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roadhound

LH\US 30S between Lyman and Granger Wyoming

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Last May, between a day of ceremonies at Promentory, Utah, celebrating the Transcontinental Railroads 150th anniversary and a historic steam engine double-header featuring Union Pacific's Big Boy 4014 and 844 passing through Echo Canyon in Utah I found myself with a day free to do some road explorations in Western Wyoming. Before leaving for the trip I contacted "Greetings from the Lincoln Highway" author Brian Butko for recommendations on what was interesting and worth seeing in the area. One of the many excellent recommendations he made was a section of the Lincoln in Wyoming between Lyman and Granger. Always a sucker for a remote stretch of historic roadway I did my research and put it on my trip itinerary.

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I left the Interstate prior to Fort Bridger and drove Business 80 through town and on into Lyman. On the east side of Lyman I found the section of dirt road marked by the familiar red, white, and blue sign with the blue "L" on it. From here on it was all dirt road but relatively well maintained and still used regularly.

Roadbed leading away from Business 80 east of Lyman
 
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After passing through a causeway under the interstate I crossed the first of two pony trusses that pass over Blacks Fork River. The wide open land in this area looked to be used primarily by ranchers and at one point had to make my way through a herd of sheep. I didn’t find a date on the bridges but my suspicion is that they date to sometime during the period when the roadbed was US 30S.

Pony Truss bridge across the Blacks Fork River
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Looking back south and west at the road that was just driven.

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The second pony truss sits about 4.5 miles further down the road from the first.


Pony Truss #2 looking back over the road just driven

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The next noticeable landmark is the eroded sandstone cliffs of the Church Buttes. It is alleged that the formation was given its name by Mormon pioneers for their steeple-like needles, however, the formation was a significant landmark along the Oregon and California trails as well as the Lincoln and US 30S later on. One report I read stated that there was a service station located across the road from the buttes, which is fitting as the area is now dominated by oil production.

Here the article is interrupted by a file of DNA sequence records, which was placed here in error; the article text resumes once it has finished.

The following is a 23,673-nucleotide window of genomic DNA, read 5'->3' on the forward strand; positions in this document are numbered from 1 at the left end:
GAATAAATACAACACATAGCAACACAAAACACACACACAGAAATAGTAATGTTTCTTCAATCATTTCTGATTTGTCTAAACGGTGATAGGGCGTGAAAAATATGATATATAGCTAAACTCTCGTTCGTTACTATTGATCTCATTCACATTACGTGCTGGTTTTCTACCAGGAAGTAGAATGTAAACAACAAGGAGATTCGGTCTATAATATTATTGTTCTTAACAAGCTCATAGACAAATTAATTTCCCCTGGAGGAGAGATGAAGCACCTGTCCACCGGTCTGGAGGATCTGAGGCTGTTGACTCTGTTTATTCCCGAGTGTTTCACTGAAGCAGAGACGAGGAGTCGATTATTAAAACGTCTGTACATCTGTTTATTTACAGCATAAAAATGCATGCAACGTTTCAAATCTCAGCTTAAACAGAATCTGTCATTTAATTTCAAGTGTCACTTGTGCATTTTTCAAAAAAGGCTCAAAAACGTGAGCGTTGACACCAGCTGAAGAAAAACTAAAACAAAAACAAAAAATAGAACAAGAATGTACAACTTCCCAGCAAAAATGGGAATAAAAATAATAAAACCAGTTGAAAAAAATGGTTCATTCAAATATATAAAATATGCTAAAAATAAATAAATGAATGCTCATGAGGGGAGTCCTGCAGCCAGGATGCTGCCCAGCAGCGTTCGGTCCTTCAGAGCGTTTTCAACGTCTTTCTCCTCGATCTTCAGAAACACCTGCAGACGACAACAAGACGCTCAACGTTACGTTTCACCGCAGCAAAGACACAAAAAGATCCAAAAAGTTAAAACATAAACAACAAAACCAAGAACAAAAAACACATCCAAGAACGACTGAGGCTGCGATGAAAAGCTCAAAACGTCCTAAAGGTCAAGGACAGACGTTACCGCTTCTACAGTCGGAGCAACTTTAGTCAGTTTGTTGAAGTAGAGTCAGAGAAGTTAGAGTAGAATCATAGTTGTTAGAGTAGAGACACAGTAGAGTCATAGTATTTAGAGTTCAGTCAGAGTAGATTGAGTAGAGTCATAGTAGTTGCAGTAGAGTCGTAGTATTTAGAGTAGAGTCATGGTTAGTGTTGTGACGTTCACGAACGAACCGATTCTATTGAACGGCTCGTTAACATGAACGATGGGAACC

Church Buttes
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Continuing east, the signs of oil production dominate the landscape as you go past an ugly and loud compressor station. At about the 10 mile mark east of the Church Buttes you reach  Granger junction, or as it is listed on my 1941 road map, Little America. The junction sat at the intersection of the Oregon Trail and Overland Stage Trail and later was the split between US 30N and US 30S. The town of Granger itself sits a couple of miles to the northwest. Today Little America is a travel center located near the junction of I-80 and the current US 30.
 
The junction at Granger as it is today. The road to the left was the route of the Lincoln and US 30S towards Ogden and the road on the right was US 30N and followed the Oregon Trail to Portland.    

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And the junction as it was in 1927 (Scanned from Brian Butko’s “Greetings from the Lincoln Highway”)

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A mile and a quarter further east the road intersects with US 30 which can be followed back to the Interstate, past the present day location of the Little America, Green River, and points east.

Roadhound

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Great photos! The last time I was in that area (August 2005), we had a limited amount of time but at least went to the first pony truss bridge at the west end. My guess on the bridges is late 1910's to mid 1920's. The pipe railing, instead of lattice railing, seems to point to that era. At least, that is what I'd go by in California. Each state is a bit different.

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There are many. They are rare on State highways. Used to be two from the mid-1920's on State 150 near Rincon, but replaced about 15 or more years ago. Los Angeles County has plenty of wooden pony truss bridges on the county roads (East Fork Road, Little Tujunga Canyon Road, and a few others). There is a 1922, widened 1928? pony truss span over the Rio Hondo on State 72 (former US 101) near Pico Rivera. Not as many in northern California. Mostly concrete and steel up there.

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